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Bloomberg vetoes grace period on parking tickets

The Brooklyn Paper
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City drivers may yet catch a break from getting a parking ticket when the meter expires, but it won’t be on Mayor Bloomberg’s dime.

As promised, hizzoner vetoed the City Council’s bill that would grant drivers a five-minute “grace period” in certain no-parking zones such as during alternate side parking regulations and expired Muni-Meters.

“When New Yorkers park at a meter or at a signed curbside space, they leave their vehicle knowing exactly how much time they have purchased or are otherwise permitted to park to,” wrote Bloomberg in his veto letter to City Clerk Michael McSweeney.

“The overwhelming majority of motorists in New York return to their vehicle in time without the help of a grace period. Providing an additional five minutes merely creates confusion and increases the likelihood of confrontation between motorists and enforcement personnel,” he added.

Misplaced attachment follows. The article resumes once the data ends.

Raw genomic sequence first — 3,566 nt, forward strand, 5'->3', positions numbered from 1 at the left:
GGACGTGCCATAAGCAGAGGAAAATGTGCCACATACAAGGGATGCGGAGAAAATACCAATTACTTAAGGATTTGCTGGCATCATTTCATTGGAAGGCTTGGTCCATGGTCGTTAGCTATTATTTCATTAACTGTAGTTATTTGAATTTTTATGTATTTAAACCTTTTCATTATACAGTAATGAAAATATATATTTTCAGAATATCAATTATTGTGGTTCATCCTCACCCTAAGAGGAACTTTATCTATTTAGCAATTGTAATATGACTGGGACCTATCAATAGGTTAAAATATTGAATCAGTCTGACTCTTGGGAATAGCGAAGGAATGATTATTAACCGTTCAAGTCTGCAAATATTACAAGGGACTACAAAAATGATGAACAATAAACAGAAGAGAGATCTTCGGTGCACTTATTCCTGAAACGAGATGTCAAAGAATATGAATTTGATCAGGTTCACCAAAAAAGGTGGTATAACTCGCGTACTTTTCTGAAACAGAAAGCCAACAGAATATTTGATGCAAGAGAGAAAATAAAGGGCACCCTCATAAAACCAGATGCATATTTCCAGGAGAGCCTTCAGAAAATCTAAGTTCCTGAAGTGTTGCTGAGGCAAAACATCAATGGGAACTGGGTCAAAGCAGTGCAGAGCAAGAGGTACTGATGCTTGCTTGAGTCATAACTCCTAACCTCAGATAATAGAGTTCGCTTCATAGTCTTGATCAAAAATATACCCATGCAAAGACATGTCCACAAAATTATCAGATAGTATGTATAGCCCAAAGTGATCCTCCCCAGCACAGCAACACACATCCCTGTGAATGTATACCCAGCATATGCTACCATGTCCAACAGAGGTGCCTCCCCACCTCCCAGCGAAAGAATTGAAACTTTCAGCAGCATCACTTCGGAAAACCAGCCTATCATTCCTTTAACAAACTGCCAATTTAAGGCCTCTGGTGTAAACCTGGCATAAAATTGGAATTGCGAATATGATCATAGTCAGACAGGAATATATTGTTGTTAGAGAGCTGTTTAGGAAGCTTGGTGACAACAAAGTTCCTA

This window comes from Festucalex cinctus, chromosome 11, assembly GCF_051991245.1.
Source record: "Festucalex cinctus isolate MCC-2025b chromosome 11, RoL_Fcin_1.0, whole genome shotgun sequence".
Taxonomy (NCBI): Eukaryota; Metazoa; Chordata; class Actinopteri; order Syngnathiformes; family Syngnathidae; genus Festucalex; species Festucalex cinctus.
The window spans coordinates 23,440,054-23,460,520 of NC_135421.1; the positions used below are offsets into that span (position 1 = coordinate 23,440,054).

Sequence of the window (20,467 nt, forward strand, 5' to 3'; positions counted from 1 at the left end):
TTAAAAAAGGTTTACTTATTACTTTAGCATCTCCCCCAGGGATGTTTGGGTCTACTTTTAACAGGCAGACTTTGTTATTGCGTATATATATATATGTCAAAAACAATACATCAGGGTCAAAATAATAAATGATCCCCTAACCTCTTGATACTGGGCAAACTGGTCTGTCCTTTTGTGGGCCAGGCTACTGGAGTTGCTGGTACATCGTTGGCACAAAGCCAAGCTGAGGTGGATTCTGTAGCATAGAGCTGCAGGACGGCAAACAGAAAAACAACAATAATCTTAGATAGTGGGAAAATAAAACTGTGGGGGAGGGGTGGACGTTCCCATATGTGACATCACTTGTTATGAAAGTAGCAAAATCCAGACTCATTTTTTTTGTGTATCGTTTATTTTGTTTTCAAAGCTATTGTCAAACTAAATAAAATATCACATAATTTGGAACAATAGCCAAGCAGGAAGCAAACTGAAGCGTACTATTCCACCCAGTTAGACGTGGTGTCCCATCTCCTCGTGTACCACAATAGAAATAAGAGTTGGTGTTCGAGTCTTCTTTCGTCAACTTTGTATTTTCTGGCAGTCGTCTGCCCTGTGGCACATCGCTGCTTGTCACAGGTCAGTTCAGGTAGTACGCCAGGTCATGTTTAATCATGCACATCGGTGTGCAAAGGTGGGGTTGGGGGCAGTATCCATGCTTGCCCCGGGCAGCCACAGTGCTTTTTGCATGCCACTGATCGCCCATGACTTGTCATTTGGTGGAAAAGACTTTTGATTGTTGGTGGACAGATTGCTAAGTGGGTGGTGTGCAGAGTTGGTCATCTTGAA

City Councilmember Simcha Felder (D-Borough Park, Midwood, Bensonhurst), who sponsored the bill to end what he called ‘Gotcha’ ticketing across the city, said he respectfully disagrees with this veto. “This legislation is about common sense and decency and its passage will help change the ticketing culture of New York City. There is no reason why 300,000 tickets a year are issued within the first five minutes of alternate side parking regulations going into effect,” said Felder.

Previously, Felder maintained that parking tickets should only be issued to promote compliance and not to generate revenue.

The city issued about 9.94 million parking tickets in fiscal year 2009, generating $560 million. That’s down slightly from about 9.95 million the previous year, which brought $590 million into the city coffers.

Bloomberg does have some on his side including the bicycle advocacy organization Transportation Alternatives (TA).

“This is irresponsible pandering that will lead to more arguments at the curbside, and a profusion of illegal parking,” said TA Executive Director Paul Steely White.

Despite Bloomberg’s opposition, the Council appears to have the 34 votes needed to override the veto, and Speaker Christine Quinn vowed to do this at the next Council regular meeting on Dec. 21.

“These parking rules are not in place for the purpose of generating revenue. They are in place to promote compliance and that is why creating a five-minute grace period for drivers to move their vehicles is a fair and appropriate action to take,” she said.

Updated 11:48 am, January 16, 2019
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